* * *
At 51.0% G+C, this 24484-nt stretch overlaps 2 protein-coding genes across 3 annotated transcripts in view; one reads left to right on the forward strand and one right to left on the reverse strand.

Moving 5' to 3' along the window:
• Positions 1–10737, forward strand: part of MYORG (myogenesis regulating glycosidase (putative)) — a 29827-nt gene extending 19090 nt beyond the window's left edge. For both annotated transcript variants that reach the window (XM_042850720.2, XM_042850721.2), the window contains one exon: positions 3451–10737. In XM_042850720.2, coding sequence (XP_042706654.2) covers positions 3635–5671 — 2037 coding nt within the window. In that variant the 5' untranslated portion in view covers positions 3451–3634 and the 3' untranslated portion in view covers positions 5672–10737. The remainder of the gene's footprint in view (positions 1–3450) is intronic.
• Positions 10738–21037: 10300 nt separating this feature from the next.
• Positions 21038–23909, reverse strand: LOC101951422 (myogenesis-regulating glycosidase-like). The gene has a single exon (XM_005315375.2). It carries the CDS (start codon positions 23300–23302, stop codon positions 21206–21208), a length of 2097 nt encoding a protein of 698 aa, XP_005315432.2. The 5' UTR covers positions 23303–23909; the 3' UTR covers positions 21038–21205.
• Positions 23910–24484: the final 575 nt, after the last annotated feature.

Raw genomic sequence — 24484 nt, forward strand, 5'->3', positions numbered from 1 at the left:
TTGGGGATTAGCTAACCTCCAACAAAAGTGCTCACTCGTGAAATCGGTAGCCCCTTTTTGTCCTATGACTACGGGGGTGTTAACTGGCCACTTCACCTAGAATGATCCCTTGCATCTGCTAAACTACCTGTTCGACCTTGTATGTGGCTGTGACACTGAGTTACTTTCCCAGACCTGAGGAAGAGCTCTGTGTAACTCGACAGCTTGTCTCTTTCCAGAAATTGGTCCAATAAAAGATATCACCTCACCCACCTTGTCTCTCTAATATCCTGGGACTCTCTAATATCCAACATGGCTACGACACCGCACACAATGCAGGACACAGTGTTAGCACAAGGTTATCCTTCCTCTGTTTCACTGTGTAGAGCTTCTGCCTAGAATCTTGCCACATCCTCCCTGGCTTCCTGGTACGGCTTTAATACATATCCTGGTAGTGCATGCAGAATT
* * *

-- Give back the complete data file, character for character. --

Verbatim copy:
At 51.0% G+C, this 24484-nt stretch overlaps 2 protein-coding genes across 3 annotated transcripts in view; one reads left to right on the forward strand and one right to left on the reverse strand.

Moving 5' to 3' along the window:
• Positions 1–10737, forward strand: part of MYORG (myogenesis regulating glycosidase (putative)) — a 29827-nt gene extending 19090 nt beyond the window's left edge. For both annotated transcript variants that reach the window (XM_042850720.2, XM_042850721.2), the window contains one exon: positions 3451–10737. In XM_042850720.2, coding sequence (XP_042706654.2) covers positions 3635–5671 — 2037 coding nt within the window. In that variant the 5' untranslated portion in view covers positions 3451–3634 and the 3' untranslated portion in view covers positions 5672–10737. The remainder of the gene's footprint in view (positions 1–3450) is intronic.
• Positions 10738–21037: 10300 nt separating this feature from the next.
• Positions 21038–23909, reverse strand: LOC101951422 (myogenesis-regulating glycosidase-like). The gene has a single exon (XM_005315375.2). It carries the CDS (start codon positions 23300–23302, stop codon positions 21206–21208), a length of 2097 nt encoding a protein of 698 aa, XP_005315432.2. The 5' UTR covers positions 23303–23909; the 3' UTR covers positions 21038–21205.
• Positions 23910–24484: the final 575 nt, after the last annotated feature.

Raw genomic sequence — 24484 nt, forward strand, 5'->3', positions numbered from 1 at the left:
TTGGGGATTAGCTAACCTCCAACAAAAGTGCTCACTCGTGAAATCGGTAGCCCCTTTTTGTCCTATGACTACGGGGGTGTTAACTGGCCACTTCACCTAGAATGATCCCTTGCATCTGCTAAACTACCTGTTCGACCTTGTATGTGGCTGTGACACTGAGTTACTTTCCCAGACCTGAGGAAGAGCTCTGTGTAACTCGACAGCTTGTCTCTTTCCAGAAATTGGTCCAATAAAAGATATCACCTCACCCACCTTGTCTCTCTAATATCCTGGGACTCTCTAATATCCAACATGGCTACGACACCGCACACAATGCAGGACACAGTGTTAGCACAAGGTTATCCTTCCTCTGTTTCACTGTGTAGAGCTTCTGCCTAGAATCTTGCCACATCCTCCCTGGCTTCCTGGTACGGCTTTAATACATATCCTGGTAGTGCATGCAGAATT